by Br. Alexis Bugnolo
To any Catholic with a simple sense of the Faith, what Bergoglio did in attending and worshiping before the idol of Pachamama on Oct. 3, 2019 was an act of idolatry and apostasy. But since that time, many a Bergoglian apologist has sought to insist that Bergoglio was not ipso fact thrust out of the Church, as are all apostates. They argue that worshiping another God may violate the First Commandment, but it does not constitute rejection of the true God.
Here is the video proof:
This is utter nonsense, since the First Commandment forbids absolutely that one have other gods alongside the true God.
It is also utter nonsense, since the worship of idols involves an act of heresy. Yet to this third charge, the Bergoglians have marshaled a strong defense by claiming that no pope has classified idolatry as heresy.
Well in this they lie, because Pope Alexander IV (Dec. 12, 1254 to May 25, 1261 A. D.), in his Bull, Quod super nonnullis, wrote the following:
Crimes involving magic should be left to local authorities unless they had “knowledge of manifest heresy to be involved”, wherein “manifest heresy” included “praying at the altars of idols, to offer sacrifices, to consult demons, [or] to elicit responses from them”*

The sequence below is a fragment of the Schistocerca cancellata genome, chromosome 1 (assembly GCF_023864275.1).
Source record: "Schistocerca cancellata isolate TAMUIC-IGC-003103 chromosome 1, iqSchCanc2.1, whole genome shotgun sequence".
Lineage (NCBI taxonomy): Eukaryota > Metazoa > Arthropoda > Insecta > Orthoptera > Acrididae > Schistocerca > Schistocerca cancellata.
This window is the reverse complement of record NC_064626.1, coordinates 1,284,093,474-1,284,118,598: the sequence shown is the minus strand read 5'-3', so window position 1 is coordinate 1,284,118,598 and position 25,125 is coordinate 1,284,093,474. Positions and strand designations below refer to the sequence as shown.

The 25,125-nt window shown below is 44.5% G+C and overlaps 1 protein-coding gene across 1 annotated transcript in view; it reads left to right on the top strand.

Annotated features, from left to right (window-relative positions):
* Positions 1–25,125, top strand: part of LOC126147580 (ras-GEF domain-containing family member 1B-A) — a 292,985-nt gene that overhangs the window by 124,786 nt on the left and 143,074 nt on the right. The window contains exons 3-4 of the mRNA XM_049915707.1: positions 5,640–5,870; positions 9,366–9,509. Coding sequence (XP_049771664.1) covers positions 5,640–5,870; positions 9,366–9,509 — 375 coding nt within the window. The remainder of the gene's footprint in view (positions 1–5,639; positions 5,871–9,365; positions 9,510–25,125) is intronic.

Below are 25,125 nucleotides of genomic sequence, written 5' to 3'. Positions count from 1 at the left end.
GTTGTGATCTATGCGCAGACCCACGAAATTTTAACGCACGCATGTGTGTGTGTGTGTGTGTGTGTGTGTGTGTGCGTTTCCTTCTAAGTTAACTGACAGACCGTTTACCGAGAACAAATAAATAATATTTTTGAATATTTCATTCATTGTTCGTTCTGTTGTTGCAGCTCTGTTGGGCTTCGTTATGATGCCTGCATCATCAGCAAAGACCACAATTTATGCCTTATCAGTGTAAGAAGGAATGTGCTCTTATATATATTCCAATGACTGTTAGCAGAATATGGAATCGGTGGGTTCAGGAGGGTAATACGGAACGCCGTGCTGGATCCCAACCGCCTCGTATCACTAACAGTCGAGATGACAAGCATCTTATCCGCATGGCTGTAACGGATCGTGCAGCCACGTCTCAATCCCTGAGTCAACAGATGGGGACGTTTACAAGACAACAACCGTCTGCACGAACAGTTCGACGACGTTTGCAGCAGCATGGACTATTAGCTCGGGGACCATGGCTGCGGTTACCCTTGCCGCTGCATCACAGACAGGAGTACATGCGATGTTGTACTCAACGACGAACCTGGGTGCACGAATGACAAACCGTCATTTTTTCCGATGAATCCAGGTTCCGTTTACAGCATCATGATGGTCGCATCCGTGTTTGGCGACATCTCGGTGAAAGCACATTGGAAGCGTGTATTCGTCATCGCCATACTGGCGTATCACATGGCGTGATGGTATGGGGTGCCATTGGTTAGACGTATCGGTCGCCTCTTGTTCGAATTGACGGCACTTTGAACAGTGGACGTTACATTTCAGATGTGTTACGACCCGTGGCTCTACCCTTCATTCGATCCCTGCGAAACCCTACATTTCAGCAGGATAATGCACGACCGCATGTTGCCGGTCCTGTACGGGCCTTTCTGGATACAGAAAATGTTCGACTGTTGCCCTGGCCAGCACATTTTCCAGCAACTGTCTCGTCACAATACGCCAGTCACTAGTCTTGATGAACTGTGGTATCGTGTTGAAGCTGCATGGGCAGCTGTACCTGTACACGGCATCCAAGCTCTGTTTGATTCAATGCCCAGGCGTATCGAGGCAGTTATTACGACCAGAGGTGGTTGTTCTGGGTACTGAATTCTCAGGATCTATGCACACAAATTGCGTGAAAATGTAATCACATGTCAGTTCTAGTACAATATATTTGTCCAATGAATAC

Canon 1364, by imposing ipso facto excommunication latae sententiae immediately thrusts out of the Catholic Church all who commit public acts of heresy, apostasy, or schism and show no repentance. This must include, therefore, in accord with the Bull of Alexander IV, all who attended and participated in the adoration of Pachamama on Oct. 3, 2019 in the Garden of the Vatican, and on Oct. 4, 2021 in the Basilica of St. Peter the Apostle at the Vatican.
That means no one can reasonably argue that Jorge Mario Bergoglio holds any office in the Church, since as canon 1331, teaches, those who are excommunicated can obtain no dignity, office or munus in the Church.
** Cited from the Wikipedia article on Pope Alexander IV, which in turn cites A. Tomassetti (ed.), Bullarum, Diplomatum et Privilegiorum Sanctorum Romanorum Pontificum Taurensis editio (Turin 1858), pp. 663–666, no. XLVI.